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Trial exams have come and gone, and Year 12 have 2 weeks left – can you believe it!

I am sure you can remember back to the days when you were finishing school (it may require more mental strain for some than others!). I remember being overrun with the excitement of the impending ‘new normal’; the overwhelming desire to be finished and seize freedom; the uncertainty of what the future may hold; and the paralysing pressure of finishing well. The array of emotions made it a very difficult time for all those involved, families, friends and teachers!

The older I get though, the more I question, do things ever really change? Are the times we live in now actually that different? Are we dealing with the same concepts, just with a change in stressors and degrees of responsibility? Was Solomon right when he said, “There is nothing new under the sun” (Ecclesiastes 1) so many years ago?  

Everyone I speak with this year is finding the ‘new normal’ very difficult. We are all having to give up certain things: jobs, relationships, physical contact, aspirations, creature comforts, the list goes on…

I know our Year 12’s final year has been incredibly different to what they desired and thought.

As Christians, I believe it is at such a time as this that we reflect God’s thoughts and ways into our community to give others peace, hope and purpose.

I am convinced that God’s community is one that seeks to honour God in the way we treat ourselves and others. It looks out for each other in the hard and easier times, individuals seek to go beyond themselves to make sure that others are okay, that others have enough. If we are able to do this, then we start to make a significant difference in a western world that is often defined by a market-place-consumerism that focuses on what I need and how I get it now.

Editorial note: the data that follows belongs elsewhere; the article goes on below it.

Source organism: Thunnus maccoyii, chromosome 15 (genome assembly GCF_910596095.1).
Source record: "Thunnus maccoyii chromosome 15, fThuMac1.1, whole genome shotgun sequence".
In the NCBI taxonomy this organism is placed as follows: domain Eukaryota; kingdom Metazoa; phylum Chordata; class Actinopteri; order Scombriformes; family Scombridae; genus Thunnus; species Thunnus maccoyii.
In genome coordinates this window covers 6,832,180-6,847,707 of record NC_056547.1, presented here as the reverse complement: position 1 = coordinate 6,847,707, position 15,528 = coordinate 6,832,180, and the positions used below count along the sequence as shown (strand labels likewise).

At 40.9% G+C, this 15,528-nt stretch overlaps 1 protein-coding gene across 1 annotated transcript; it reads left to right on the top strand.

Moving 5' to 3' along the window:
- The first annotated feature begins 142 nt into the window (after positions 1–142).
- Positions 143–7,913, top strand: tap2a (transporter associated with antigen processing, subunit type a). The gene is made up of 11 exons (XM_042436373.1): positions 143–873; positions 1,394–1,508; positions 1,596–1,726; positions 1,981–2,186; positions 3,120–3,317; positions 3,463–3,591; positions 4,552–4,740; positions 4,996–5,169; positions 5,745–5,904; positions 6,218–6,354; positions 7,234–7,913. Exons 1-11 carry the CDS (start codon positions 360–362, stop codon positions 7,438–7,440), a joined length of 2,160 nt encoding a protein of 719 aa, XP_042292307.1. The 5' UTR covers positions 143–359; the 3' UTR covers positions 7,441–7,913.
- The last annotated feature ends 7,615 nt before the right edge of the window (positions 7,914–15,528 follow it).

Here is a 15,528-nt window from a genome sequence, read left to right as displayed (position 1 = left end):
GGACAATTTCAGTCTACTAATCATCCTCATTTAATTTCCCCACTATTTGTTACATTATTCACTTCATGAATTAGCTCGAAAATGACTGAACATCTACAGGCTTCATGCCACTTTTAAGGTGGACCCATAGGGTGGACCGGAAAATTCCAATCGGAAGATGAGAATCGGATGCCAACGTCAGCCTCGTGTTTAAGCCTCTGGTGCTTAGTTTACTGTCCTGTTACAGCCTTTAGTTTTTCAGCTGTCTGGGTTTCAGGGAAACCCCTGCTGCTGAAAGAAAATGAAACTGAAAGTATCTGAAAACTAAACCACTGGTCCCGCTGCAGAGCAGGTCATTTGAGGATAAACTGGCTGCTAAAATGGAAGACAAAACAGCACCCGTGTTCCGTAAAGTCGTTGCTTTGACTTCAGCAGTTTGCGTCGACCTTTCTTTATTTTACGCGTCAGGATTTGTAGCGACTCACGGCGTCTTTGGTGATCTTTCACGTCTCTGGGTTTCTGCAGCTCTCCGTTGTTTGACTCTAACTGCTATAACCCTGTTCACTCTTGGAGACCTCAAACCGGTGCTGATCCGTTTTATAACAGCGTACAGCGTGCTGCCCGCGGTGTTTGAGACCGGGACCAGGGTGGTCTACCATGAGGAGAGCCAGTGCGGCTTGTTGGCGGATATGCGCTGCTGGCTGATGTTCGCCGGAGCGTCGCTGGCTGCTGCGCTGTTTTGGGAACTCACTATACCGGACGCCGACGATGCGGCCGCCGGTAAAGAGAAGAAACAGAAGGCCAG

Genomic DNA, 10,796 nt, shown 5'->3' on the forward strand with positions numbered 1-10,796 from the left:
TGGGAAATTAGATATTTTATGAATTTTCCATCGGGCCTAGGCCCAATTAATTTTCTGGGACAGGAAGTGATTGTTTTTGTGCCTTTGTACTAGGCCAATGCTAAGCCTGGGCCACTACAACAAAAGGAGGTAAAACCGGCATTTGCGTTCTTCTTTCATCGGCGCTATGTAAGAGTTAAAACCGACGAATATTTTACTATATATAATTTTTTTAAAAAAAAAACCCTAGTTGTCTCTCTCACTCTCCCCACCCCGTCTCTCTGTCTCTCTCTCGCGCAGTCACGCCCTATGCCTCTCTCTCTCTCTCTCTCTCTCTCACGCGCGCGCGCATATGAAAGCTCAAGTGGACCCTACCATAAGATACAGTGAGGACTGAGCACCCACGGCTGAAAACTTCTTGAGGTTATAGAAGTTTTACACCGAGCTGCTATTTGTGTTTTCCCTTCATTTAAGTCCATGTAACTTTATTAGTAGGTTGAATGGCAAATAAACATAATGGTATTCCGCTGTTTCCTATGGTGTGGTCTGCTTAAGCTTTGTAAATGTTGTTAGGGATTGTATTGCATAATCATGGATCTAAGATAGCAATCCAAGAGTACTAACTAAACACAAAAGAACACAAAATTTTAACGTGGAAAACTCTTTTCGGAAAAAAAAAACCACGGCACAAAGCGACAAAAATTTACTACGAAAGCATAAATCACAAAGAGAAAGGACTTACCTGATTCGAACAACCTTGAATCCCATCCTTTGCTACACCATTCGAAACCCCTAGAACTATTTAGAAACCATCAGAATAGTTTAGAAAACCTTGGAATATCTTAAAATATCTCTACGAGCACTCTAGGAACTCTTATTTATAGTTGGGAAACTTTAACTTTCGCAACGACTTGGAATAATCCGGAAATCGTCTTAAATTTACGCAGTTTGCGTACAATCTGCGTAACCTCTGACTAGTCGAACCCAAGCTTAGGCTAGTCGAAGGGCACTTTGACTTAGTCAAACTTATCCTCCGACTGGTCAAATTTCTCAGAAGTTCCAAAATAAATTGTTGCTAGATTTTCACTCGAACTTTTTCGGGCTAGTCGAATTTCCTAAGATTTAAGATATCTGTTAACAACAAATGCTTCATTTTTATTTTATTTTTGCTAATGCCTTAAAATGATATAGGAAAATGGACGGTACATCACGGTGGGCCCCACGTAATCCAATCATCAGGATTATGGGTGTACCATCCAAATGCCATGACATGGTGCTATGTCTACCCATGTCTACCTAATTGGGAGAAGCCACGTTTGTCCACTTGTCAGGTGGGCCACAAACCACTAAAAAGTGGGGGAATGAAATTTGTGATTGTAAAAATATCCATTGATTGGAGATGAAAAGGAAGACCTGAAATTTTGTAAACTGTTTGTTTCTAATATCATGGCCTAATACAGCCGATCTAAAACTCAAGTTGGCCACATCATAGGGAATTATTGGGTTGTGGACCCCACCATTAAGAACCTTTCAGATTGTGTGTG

At a time of great uncertainty or disappointment it is hard to do this, to step into other’s shoes and think of life from their point of view. This is why just after Paul writes to the Galatians about living gracefully and not abusing the freedom and privilege we have in Christ, he edifies and encourages them to not use this as an excuse to give up on doing good things for others, but rather as the reason to do it all the more (Galatians 5 & 6).

Jesus says that society will know we follow Him by the love we have for one another (John 13). Hence, it is paramount that in uncertain times, when things are not going our way, that we listen to this advice and love like Jesus loved. We need to listen first and seek first to understand, seek first to forgive, and seek first to love rather than demand these things from others who are struggling with the new normal like we are.

It is hard though, which is why Christian education stands out from the rest. Christian education does not shy away from doing the hard, counter cultural things for the world.

In the midst of the uncertainty and disruption RCC will continue to educate to create contributors and not consumers. We will continue to create academically rigorous opportunities for students see what it means to be faithfully present in their world and make a difference to it. We will continue to use God’s truth to equip students with identity, hope and purpose beyond what the world offers.

We do this because we believe it will enable our students to handle the seemingly endless recurrence of the ‘new normal’. Not because it makes it easier for our Year 12s, but because, just like when we were kids, we want our students to flourish in the blessings that this life has to offer.

Good tidings,

Jonno

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